Statement from Bishop Todd Ousley on Diocese of Florida bishop election

438

June 3, 2022

On May 27, Episcopal Church Presiding Bishop Michael Curry received notice of written objections, on procedural grounds, to the May 14 election of the Rev. Charlie Holt as bishop coadjutor in the Episcopal Diocese of Florida. These objections were received from delegates who voted in the diocese’s election.

The Canons of The Episcopal Church provide the following five-step mechanism for procedural objections to such elections:

(1) Within 10 days after the election, delegates who make up at least 10% of the number of delegates casting votes on the final ballot may file a written objection to the election process with the secretary of the diocesan convention. 

(2) Within 10 days after receiving the written objections, the secretary of the diocesan convention must forward the written objections to the presiding bishop (as well as to the bishop diocesan, chancellor, and diocesan standing committee).

(3)  The presiding bishop then is required to ask the Court of Review to investigate the complaint and produce a written report of its findings.

(4) The Court of Review has 30 days after receiving the presiding bishop’s request to submit a written report of its findings to the presiding bishop.

(5)  The report of the Court of Review must then be sent to the standing committees and bishops exercising jurisdiction as part of the consent process (it must also be sent to the bishop diocesan, the chancellor, the standing committee, and the secretary of the diocesan convention, as well as to the objecting delegates).  See Canon III.11.8(a), III.11.9(a)(1).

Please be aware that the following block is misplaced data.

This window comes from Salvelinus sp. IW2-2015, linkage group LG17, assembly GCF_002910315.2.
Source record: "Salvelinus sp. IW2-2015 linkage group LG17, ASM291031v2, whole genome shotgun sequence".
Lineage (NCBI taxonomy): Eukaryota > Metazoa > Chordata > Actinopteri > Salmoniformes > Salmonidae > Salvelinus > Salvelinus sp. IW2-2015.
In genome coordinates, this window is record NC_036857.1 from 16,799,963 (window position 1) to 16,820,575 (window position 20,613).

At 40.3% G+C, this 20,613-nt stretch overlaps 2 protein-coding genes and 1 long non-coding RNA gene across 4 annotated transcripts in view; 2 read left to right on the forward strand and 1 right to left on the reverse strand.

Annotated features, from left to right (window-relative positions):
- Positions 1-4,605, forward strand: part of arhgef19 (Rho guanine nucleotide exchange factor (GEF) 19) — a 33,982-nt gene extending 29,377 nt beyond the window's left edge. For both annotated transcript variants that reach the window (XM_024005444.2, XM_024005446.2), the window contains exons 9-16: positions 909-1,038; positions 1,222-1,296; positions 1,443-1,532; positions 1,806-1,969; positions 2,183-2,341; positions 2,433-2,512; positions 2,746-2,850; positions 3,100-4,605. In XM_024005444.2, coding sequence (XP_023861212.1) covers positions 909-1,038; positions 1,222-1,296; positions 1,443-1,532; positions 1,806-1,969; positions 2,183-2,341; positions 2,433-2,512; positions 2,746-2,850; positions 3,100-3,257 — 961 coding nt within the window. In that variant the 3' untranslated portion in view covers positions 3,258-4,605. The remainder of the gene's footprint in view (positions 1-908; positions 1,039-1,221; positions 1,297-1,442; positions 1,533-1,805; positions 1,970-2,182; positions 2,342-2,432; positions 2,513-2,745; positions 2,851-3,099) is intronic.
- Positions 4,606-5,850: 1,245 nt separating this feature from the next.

With the first two of five steps now accomplished, the third step is for the presiding bishop to ask the Court of Review to investigate the complaint. 

Bishop Curry is mindful of the 30-day deadline imposed on the Court of Review to conduct its work thoroughly and transparently and assemble its report; he is likewise mindful of how crucial this process is for the Episcopal Diocese of Florida and the wider church.

Because some members of the Court of Review are also deputies and bishops preparing for the 80th General Convention and Lambeth Conference, Bishop Curry has determined—in consultation with the president of the Court of Review and leadership of the Episcopal Diocese of Florida—that he will transmit the written objections to the Court of Review on July 1.

Additionally, this timetable makes clear that the original date set for ordination and consecration—Oct. 8—will need to be postponed, likely until January of 2023.

I invite your prayers for everyone involved in this process as we discern a path forward together.

The Rt. Rev. Todd Ousley
Bishop for Pastoral Development
The Episcopal Church